Displacement and replacement. Liz Christine’s music is like a warm, cosy commune for loops and motifs that have broke free from their source, be it sickly romantic movie score or the playful mews from a cat’s tiny vocal cords. Here they find themselves in unlikely but welcoming company, tacked untidily together into rhythms that jerk as patchworked fixed vinyl grooves; water running over muffled speech, summertime jig marrying flurries of glistening bell. It’s a musique concrete of sorts, albeit one with the hard edges of transition softened by a warm acoustic glue running across the seams, adopting the form of viscous major key goo made from piano, strings and electronics.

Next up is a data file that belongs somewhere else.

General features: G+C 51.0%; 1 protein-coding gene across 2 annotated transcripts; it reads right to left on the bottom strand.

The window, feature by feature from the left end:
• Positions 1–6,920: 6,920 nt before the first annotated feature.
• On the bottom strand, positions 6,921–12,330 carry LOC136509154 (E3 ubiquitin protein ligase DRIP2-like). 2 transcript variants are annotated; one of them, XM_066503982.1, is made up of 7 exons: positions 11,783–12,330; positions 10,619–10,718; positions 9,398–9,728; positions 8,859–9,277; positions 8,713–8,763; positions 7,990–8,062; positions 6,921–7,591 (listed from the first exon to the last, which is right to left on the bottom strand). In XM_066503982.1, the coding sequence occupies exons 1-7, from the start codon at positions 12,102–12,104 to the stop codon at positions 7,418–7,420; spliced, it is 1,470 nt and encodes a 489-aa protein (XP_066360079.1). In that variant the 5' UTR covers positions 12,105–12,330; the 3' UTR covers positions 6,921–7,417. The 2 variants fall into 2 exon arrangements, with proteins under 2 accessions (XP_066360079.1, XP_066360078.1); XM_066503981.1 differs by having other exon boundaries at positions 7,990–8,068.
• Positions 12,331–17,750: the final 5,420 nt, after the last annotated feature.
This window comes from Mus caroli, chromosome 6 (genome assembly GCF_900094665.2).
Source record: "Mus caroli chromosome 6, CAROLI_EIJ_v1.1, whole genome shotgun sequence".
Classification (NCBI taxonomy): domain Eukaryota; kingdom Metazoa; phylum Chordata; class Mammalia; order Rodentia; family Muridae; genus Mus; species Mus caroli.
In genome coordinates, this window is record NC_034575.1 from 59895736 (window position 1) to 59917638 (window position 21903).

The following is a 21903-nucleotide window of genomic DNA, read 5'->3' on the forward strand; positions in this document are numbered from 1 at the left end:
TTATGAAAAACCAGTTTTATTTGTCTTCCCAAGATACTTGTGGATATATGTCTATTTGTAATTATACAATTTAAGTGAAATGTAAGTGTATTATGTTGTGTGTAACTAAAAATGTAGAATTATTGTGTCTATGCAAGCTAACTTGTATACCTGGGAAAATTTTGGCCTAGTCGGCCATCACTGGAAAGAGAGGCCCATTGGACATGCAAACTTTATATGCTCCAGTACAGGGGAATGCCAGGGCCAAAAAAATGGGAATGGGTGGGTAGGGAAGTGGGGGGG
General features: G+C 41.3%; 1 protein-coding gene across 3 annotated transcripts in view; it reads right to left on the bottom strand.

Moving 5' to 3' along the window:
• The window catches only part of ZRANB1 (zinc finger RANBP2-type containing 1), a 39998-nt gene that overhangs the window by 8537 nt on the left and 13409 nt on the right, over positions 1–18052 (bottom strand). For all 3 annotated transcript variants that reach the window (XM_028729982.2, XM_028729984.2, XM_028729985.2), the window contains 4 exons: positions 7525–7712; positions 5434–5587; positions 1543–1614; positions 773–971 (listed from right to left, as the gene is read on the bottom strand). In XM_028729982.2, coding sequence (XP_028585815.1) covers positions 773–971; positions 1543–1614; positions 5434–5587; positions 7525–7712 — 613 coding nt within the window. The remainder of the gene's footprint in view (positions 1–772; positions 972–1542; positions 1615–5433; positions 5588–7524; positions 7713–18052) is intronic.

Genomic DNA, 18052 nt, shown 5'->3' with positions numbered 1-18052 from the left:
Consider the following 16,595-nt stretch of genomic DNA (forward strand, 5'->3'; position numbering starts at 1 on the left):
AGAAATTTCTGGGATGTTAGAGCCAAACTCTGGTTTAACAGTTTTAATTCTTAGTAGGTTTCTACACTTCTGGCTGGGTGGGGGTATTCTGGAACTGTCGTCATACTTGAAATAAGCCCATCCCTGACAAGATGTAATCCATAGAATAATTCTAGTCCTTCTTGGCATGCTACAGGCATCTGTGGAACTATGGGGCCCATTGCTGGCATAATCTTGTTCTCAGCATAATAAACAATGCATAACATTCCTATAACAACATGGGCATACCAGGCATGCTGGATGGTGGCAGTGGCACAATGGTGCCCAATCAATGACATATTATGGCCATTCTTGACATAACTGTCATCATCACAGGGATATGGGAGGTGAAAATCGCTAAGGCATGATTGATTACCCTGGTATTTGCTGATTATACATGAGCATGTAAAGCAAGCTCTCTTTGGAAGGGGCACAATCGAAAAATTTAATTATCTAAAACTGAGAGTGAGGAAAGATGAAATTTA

Despite its soft edges and gentle melodic vocabulary, the relentless shift would perhaps feel alienating were it not for its one central constant: an open, fragmented conversation between Christine and cats. She makes gentle declarations to the cute acknowledgement of miaows and feline whines, as if finding emotional solace in their peaceful, attentive form of listening. I too find anchorage in the constant reprisal of the cat’s call; not just for the homely reliability of response, but for the knowledge that I have a companion in the curious venture into the ever-changing. Even as the album hits turbulence – stormy weather, aggressive alarms, water sloshing as the soundscape swerves on its axis – the cat is always there, calmly sending probing yelps into the immediate future.